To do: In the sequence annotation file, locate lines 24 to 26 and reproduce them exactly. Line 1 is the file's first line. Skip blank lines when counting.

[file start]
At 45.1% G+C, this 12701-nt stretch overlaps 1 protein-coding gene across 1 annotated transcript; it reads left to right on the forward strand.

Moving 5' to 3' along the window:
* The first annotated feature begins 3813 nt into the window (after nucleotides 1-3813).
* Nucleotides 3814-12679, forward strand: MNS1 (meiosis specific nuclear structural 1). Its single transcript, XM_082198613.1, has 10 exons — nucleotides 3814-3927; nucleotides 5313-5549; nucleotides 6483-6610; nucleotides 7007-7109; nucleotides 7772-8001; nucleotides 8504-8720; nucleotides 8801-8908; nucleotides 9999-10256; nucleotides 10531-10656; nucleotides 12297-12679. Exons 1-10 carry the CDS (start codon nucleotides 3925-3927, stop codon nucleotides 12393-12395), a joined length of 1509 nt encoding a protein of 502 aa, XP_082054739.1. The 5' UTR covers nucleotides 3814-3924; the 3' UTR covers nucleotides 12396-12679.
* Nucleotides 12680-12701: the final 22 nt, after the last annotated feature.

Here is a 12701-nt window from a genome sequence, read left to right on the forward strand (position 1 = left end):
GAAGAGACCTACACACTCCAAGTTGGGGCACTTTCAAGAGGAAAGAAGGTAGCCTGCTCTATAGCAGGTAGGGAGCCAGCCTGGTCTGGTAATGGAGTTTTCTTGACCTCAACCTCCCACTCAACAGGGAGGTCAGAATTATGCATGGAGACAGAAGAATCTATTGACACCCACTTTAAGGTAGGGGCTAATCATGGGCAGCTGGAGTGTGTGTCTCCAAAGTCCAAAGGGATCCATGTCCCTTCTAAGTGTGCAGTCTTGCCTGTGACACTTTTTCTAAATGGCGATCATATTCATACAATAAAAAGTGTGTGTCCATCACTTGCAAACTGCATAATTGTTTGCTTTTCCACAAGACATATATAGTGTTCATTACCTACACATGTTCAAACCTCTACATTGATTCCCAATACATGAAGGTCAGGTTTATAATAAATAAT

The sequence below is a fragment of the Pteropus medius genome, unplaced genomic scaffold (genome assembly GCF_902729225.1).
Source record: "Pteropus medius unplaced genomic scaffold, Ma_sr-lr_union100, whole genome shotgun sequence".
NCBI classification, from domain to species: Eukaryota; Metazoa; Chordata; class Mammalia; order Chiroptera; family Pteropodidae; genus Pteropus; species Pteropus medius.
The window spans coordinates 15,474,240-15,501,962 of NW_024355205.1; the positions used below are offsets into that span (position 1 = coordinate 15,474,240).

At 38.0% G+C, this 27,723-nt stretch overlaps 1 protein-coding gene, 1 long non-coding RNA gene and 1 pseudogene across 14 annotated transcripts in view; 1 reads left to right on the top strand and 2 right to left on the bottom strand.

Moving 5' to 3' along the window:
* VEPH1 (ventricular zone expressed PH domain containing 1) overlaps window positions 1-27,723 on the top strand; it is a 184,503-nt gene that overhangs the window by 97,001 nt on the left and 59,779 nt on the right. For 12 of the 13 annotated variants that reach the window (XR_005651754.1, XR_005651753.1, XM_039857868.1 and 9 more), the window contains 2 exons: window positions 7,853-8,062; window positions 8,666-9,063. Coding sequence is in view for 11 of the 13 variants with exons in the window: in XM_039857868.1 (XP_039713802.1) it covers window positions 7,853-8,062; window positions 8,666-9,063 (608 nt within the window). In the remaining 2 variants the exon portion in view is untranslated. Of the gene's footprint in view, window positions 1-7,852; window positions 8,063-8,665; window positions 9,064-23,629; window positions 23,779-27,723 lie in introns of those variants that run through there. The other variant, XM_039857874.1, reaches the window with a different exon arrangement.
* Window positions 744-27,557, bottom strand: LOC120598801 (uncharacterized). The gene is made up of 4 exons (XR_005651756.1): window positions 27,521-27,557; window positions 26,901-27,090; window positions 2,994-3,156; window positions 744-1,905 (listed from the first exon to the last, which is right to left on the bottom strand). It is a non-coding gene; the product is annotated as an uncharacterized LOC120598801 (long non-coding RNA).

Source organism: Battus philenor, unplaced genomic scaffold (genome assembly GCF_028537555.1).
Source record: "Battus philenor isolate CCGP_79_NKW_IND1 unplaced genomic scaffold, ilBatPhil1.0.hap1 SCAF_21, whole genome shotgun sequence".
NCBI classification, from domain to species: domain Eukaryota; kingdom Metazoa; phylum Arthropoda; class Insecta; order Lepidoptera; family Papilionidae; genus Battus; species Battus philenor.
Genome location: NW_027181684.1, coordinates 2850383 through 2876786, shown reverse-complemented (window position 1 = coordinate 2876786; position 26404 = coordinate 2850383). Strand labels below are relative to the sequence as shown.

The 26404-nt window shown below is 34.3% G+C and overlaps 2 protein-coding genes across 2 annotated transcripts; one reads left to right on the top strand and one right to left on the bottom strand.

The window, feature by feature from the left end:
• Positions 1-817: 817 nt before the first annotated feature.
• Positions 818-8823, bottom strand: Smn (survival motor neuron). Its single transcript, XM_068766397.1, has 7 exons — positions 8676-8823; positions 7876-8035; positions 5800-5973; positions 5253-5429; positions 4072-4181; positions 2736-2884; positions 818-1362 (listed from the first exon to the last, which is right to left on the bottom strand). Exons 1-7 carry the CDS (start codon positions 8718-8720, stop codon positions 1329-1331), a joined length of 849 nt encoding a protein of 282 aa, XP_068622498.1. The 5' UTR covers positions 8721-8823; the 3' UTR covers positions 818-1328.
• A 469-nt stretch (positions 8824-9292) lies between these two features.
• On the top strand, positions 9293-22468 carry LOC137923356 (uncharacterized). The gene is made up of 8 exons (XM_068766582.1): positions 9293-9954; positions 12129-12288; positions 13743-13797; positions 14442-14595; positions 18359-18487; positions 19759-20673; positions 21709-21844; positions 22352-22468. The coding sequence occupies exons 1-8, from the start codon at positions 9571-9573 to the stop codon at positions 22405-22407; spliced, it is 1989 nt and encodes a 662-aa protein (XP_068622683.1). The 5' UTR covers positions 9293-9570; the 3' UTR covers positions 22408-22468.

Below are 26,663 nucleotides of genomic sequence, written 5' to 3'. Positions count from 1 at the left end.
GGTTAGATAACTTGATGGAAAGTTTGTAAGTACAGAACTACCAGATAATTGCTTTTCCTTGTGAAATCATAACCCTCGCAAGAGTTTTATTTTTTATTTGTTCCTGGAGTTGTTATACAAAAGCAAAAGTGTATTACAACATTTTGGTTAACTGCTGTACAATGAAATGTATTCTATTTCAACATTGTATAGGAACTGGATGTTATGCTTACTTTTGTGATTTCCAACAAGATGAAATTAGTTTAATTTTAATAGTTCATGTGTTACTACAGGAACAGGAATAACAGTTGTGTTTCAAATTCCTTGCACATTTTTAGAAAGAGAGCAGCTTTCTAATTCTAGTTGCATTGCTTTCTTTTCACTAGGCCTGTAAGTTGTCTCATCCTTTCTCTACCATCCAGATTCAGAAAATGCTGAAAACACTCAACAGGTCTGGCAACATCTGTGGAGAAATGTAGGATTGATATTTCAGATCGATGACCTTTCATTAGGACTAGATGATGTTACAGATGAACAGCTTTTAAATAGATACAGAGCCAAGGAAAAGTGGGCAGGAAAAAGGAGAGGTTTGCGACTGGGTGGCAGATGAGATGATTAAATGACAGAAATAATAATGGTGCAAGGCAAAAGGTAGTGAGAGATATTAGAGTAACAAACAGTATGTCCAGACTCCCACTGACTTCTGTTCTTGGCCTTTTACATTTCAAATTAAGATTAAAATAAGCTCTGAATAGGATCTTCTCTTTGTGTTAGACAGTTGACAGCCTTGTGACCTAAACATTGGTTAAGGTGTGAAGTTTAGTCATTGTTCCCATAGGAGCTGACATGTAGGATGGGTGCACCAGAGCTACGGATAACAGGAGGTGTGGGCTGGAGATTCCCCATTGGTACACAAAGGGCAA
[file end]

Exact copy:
• A 469-nt stretch (positions 8824-9292) lies between these two features.
• On the top strand, positions 9293-22468 carry LOC137923356 (uncharacterized). The gene is made up of 8 exons (XM_068766582.1): positions 9293-9954; positions 12129-12288; positions 13743-13797; positions 14442-14595; positions 18359-18487; positions 19759-20673; positions 21709-21844; positions 22352-22468. The coding sequence occupies exons 1-8, from the start codon at positions 9571-9573 to the stop codon at positions 22405-22407; spliced, it is 1989 nt and encodes a 662-aa protein (XP_068622683.1). The 5' UTR covers positions 9293-9570; the 3' UTR covers positions 22408-22468.

Below are 26,663 nucleotides of genomic sequence, written 5' to 3'. Positions count from 1 at the left end.